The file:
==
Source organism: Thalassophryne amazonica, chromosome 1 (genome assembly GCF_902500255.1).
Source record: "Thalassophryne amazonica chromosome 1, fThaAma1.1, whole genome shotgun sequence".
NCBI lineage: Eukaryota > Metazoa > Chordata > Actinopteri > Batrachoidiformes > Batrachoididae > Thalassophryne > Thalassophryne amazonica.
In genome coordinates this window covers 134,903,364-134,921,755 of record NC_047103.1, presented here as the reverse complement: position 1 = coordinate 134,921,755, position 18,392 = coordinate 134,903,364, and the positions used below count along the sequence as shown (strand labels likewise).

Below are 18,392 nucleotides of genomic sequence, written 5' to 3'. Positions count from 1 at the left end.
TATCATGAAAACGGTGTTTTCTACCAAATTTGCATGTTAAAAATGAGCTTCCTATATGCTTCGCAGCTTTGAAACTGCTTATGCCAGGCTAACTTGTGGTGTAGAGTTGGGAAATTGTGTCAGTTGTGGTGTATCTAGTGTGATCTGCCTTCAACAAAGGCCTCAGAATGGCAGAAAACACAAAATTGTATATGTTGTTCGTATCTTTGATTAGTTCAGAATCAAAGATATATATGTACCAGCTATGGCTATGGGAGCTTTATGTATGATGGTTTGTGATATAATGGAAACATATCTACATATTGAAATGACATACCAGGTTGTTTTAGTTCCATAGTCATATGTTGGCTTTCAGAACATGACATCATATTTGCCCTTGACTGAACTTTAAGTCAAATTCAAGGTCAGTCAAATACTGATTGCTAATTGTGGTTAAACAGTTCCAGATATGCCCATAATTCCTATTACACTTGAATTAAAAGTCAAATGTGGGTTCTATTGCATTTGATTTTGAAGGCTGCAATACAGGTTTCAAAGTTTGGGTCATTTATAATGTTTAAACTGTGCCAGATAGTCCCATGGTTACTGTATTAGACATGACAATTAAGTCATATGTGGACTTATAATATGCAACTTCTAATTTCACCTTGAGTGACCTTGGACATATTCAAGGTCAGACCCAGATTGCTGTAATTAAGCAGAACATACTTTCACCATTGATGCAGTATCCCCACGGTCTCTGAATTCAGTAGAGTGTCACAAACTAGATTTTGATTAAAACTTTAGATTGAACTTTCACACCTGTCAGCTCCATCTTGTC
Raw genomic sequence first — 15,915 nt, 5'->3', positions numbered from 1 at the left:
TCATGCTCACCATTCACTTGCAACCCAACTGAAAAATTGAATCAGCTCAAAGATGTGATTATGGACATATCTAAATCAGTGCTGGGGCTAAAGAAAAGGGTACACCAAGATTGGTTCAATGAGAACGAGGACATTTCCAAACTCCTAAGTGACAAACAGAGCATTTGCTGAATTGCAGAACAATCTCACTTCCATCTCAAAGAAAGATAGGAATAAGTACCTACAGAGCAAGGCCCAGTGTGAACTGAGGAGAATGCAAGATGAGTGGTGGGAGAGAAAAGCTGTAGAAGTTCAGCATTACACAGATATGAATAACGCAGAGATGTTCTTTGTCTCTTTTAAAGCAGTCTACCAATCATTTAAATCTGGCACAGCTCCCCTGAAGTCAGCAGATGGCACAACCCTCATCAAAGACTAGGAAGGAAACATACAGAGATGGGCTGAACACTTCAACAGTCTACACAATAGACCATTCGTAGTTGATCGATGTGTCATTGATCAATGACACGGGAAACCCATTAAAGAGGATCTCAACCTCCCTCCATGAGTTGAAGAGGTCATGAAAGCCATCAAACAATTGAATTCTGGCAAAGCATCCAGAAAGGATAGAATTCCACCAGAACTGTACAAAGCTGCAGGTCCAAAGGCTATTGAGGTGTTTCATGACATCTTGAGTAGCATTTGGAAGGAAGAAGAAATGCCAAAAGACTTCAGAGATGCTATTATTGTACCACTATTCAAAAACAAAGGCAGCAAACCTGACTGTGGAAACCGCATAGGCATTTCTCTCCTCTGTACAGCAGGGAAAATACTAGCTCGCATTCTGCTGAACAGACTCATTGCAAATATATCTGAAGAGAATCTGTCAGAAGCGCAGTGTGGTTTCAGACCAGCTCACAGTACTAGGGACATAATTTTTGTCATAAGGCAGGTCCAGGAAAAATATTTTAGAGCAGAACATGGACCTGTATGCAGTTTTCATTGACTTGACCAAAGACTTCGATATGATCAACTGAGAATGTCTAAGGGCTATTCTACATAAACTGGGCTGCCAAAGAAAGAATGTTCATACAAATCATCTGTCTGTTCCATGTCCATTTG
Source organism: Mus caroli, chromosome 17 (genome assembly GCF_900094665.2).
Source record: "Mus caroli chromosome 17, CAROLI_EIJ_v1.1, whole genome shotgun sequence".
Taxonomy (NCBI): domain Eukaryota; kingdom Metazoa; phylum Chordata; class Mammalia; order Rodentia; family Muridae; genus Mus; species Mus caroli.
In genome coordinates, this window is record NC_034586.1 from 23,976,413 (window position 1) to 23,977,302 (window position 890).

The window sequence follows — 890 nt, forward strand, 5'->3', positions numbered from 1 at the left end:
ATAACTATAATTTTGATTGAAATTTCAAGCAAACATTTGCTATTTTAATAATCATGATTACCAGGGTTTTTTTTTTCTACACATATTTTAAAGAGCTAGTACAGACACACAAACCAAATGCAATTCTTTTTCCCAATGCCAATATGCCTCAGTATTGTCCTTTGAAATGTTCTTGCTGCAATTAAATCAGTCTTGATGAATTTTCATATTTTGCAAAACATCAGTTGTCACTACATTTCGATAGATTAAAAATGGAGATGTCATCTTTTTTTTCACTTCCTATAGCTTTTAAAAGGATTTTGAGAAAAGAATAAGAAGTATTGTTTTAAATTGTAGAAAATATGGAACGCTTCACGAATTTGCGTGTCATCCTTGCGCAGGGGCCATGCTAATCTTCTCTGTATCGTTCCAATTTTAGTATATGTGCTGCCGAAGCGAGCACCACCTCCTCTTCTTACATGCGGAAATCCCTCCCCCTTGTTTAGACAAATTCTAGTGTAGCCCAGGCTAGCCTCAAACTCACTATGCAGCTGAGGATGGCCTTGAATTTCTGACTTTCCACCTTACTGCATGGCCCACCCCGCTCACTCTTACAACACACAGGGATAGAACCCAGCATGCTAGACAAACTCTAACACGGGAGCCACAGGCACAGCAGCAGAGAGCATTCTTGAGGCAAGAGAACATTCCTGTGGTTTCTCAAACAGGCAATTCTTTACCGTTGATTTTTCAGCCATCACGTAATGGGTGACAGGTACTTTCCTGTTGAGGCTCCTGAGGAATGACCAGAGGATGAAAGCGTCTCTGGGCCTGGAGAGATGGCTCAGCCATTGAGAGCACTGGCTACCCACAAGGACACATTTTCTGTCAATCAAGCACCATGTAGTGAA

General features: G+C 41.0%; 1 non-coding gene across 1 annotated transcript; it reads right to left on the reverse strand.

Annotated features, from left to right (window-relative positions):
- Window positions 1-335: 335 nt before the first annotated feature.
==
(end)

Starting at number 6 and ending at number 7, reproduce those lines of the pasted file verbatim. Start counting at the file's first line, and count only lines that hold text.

TATCATGAAAACGGTGTTTTCTACCAAATTTGCATGTTAAAAATGAGCTTCCTATATGCTTCGCAGCTTTGAAACTGCTTATGCCAGGCTAACTTGTGGTGTAGAGTTGGGAAATTGTGTCAGTTGTGGTGTATCTAGTGTGATCTGCCTTCAACAAAGGCCTCAGAATGGCAGAAAACACAAAATTGTATATGTTGTTCGTATCTTTGATTAGTTCAGAATCAAAGATATATATGTACCAGCTATGGCTATGGGAGCTTTATGTATGATGGTTTGTGATATAATGGAAACATATCTACATATTGAAATGACATACCAGGTTGTTTTAGTTCCATAGTCATATGTTGGCTTTCAGAACATGACATCATATTTGCCCTTGACTGAACTTTAAGTCAAATTCAAGGTCAGTCAAATACTGATTGCTAATTGTGGTTAAACAGTTCCAGATATGCCCATAATTCCTATTACACTTGAATTAAAAGTCAAATGTGGGTTCTATTGCATTTGATTTTGAAGGCTGCAATACAGGTTTCAAAGTTTGGGTCATTTATAATGTTTAAACTGTGCCAGATAGTCCCATGGTTACTGTATTAGACATGACAATTAAGTCATATGTGGACTTATAATATGCAACTTCTAATTTCACCTTGAGTGACCTTGGACATATTCAAGGTCAGACCCAGATTGCTGTAATTAAGCAGAACATACTTTCACCATTGATGCAGTATCCCCACGGTCTCTGAATTCAGTAGAGTGTCACAAACTAGATTTTGATTAAAACTTTAGATTGAACTTTCACACCTGTCAGCTCCATCTTGTC
Raw genomic sequence first — 15,915 nt, 5'->3', positions numbered from 1 at the left: